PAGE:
5. Related to question 4, how has the proliferation of a “single” text in different media—e.g., graphic novel as film, as interactive web site, as video game, as television spin-off, as fan re-enactment, etc.—affected genre studies? Does this proliferation place a higher value on specific genre attributes, such as characters and motifs, or on certain industrial practices (such as marketing or product tie-ins)? Do certain genres lend themselves more favorably to proliferation across various media outlets?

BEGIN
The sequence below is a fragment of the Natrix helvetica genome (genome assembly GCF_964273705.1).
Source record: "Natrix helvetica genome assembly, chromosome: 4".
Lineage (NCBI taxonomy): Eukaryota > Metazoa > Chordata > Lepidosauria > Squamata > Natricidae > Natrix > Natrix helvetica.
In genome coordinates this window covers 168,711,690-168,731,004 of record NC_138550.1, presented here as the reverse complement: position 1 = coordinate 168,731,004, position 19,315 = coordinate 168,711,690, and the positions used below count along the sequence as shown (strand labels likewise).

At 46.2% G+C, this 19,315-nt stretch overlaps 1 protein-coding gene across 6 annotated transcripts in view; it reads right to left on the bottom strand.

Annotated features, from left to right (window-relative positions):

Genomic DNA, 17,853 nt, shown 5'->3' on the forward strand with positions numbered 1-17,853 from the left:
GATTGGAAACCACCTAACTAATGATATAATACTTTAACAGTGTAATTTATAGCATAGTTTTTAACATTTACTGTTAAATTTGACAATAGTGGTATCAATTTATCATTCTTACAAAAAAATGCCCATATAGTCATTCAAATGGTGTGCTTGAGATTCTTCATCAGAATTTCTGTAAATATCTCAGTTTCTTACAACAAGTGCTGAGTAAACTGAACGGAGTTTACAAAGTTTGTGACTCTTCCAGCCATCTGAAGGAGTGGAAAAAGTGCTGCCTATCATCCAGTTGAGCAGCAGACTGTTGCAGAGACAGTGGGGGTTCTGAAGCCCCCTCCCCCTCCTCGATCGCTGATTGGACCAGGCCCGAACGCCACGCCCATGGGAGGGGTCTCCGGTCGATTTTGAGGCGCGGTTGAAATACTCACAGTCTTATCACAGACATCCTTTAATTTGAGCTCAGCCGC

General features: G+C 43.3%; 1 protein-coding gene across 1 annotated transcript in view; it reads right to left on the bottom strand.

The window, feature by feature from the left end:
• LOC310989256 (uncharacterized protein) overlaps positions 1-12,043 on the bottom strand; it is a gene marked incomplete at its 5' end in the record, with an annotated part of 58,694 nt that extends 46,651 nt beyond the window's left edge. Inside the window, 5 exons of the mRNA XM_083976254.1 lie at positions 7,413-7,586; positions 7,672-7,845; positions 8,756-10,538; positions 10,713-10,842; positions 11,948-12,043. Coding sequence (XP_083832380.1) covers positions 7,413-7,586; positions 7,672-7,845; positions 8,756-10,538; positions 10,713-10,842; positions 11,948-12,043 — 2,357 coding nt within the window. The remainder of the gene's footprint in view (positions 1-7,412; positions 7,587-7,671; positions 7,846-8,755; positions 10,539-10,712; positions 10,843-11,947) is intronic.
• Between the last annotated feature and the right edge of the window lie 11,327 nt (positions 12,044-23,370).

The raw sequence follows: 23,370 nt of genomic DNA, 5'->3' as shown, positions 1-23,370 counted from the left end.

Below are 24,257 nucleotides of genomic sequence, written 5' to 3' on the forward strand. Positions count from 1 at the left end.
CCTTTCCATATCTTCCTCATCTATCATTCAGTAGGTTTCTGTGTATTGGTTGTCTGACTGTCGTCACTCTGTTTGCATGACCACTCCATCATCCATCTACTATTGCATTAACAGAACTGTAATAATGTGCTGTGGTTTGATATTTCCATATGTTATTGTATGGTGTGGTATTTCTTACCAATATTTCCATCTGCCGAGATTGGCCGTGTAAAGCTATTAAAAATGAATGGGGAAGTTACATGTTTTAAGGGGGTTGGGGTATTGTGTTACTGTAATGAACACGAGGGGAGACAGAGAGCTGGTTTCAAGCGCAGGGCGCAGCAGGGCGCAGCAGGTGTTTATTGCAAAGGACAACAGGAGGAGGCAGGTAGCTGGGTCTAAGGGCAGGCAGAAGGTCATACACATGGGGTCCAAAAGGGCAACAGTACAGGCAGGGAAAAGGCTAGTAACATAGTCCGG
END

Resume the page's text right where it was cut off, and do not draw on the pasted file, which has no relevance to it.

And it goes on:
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Mittell: I don’t see the transmedia connections as driving particular genres up or down, but rather catering to a core audience of young, mostly male consumers who embrace gaming, comics, and the cinema far more than other market segments. Surely the “comic book film” has emerged as a key category that transcends a range of more traditional genres, like the superhero fantasy, historical war film, and urban noir; likewise game/film tie-ins span horror, fantasy, animation, espionage, and action. So I see it less as a question of genre value as much as industrial strategies to find ways to maximize profits across genres.